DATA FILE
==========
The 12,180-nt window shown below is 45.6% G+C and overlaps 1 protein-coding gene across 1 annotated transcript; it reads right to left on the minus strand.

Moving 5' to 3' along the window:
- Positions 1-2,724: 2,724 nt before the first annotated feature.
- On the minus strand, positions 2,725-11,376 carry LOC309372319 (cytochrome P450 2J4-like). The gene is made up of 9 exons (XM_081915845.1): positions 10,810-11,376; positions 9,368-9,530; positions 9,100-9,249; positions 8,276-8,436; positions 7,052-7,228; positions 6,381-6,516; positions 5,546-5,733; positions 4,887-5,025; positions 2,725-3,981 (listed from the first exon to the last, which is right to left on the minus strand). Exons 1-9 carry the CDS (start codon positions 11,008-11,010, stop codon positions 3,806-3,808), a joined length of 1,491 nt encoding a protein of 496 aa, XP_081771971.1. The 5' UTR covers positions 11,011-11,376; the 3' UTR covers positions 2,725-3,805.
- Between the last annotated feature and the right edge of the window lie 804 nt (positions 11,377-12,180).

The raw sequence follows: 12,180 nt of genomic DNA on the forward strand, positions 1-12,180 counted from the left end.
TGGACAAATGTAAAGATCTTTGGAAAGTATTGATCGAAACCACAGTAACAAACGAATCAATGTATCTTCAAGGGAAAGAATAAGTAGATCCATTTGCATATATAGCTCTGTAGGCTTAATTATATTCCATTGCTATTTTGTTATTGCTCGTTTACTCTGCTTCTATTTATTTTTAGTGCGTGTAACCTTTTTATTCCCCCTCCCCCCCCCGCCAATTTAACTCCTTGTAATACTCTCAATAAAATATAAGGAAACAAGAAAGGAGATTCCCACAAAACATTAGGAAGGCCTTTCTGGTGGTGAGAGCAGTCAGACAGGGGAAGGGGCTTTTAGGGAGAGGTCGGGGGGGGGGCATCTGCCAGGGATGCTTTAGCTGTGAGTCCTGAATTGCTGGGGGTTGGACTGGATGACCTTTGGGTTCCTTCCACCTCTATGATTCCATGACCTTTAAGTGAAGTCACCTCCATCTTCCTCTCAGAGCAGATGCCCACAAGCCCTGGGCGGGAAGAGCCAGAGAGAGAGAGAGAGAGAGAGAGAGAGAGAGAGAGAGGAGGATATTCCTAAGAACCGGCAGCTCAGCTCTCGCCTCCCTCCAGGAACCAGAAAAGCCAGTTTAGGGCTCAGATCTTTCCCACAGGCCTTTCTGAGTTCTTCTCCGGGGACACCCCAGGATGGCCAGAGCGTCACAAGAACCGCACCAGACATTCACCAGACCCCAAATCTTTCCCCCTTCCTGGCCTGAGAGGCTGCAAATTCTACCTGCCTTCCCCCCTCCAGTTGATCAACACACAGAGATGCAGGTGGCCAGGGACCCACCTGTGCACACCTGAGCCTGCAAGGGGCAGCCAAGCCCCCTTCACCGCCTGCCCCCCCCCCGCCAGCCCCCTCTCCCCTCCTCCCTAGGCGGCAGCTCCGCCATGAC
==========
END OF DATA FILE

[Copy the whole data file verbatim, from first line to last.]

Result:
The 12,180-nt window shown below is 45.6% G+C and overlaps 1 protein-coding gene across 1 annotated transcript; it reads right to left on the minus strand.

Moving 5' to 3' along the window:
- Positions 1-2,724: 2,724 nt before the first annotated feature.
- On the minus strand, positions 2,725-11,376 carry LOC309372319 (cytochrome P450 2J4-like). The gene is made up of 9 exons (XM_081915845.1): positions 10,810-11,376; positions 9,368-9,530; positions 9,100-9,249; positions 8,276-8,436; positions 7,052-7,228; positions 6,381-6,516; positions 5,546-5,733; positions 4,887-5,025; positions 2,725-3,981 (listed from the first exon to the last, which is right to left on the minus strand). Exons 1-9 carry the CDS (start codon positions 11,008-11,010, stop codon positions 3,806-3,808), a joined length of 1,491 nt encoding a protein of 496 aa, XP_081771971.1. The 5' UTR covers positions 11,011-11,376; the 3' UTR covers positions 2,725-3,805.
- Between the last annotated feature and the right edge of the window lie 804 nt (positions 11,377-12,180).

The raw sequence follows: 12,180 nt of genomic DNA on the forward strand, positions 1-12,180 counted from the left end.
TGGACAAATGTAAAGATCTTTGGAAAGTATTGATCGAAACCACAGTAACAAACGAATCAATGTATCTTCAAGGGAAAGAATAAGTAGATCCATTTGCATATATAGCTCTGTAGGCTTAATTATATTCCATTGCTATTTTGTTATTGCTCGTTTACTCTGCTTCTATTTATTTTTAGTGCGTGTAACCTTTTTATTCCCCCTCCCCCCCCCGCCAATTTAACTCCTTGTAATACTCTCAATAAAATATAAGGAAACAAGAAAGGAGATTCCCACAAAACATTAGGAAGGCCTTTCTGGTGGTGAGAGCAGTCAGACAGGGGAAGGGGCTTTTAGGGAGAGGTCGGGGGGGGGGCATCTGCCAGGGATGCTTTAGCTGTGAGTCCTGAATTGCTGGGGGTTGGACTGGATGACCTTTGGGTTCCTTCCACCTCTATGATTCCATGACCTTTAAGTGAAGTCACCTCCATCTTCCTCTCAGAGCAGATGCCCACAAGCCCTGGGCGGGAAGAGCCAGAGAGAGAGAGAGAGAGAGAGAGAGAGAGAGAGAGAGGAGGATATTCCTAAGAACCGGCAGCTCAGCTCTCGCCTCCCTCCAGGAACCAGAAAAGCCAGTTTAGGGCTCAGATCTTTCCCACAGGCCTTTCTGAGTTCTTCTCCGGGGACACCCCAGGATGGCCAGAGCGTCACAAGAACCGCACCAGACATTCACCAGACCCCAAATCTTTCCCCCTTCCTGGCCTGAGAGGCTGCAAATTCTACCTGCCTTCCCCCCTCCAGTTGATCAACACACAGAGATGCAGGTGGCCAGGGACCCACCTGTGCACACCTGAGCCTGCAAGGGGCAGCCAAGCCCCCTTCACCGCCTGCCCCCCCCCCGCCAGCCCCCTCTCCCCTCCTCCCTAGGCGGCAGCTCCGCCATGAC